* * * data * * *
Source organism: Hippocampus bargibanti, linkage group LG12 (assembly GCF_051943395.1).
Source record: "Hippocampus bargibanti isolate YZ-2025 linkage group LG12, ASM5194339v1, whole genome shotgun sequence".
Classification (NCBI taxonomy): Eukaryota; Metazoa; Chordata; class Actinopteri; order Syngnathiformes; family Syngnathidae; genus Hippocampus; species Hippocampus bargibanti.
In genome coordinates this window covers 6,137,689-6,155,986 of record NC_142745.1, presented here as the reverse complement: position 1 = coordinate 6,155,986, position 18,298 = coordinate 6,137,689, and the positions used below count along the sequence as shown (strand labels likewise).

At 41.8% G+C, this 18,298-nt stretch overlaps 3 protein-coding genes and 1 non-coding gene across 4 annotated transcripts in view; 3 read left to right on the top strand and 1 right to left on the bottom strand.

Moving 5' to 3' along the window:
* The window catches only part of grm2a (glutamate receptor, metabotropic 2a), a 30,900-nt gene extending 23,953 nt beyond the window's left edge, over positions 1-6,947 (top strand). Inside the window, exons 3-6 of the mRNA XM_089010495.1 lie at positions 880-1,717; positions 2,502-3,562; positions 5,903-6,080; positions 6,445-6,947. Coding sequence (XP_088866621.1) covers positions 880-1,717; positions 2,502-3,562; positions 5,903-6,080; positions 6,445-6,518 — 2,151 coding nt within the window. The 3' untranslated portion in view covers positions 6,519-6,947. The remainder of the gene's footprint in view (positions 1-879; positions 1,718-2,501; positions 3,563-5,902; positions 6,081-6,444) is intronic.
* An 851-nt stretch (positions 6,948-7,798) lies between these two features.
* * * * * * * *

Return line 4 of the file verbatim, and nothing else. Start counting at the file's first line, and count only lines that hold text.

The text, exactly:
In genome coordinates this window covers 6,137,689-6,155,986 of record NC_142745.1, presented here as the reverse complement: position 1 = coordinate 6,155,986, position 18,298 = coordinate 6,137,689, and the positions used below count along the sequence as shown (strand labels likewise).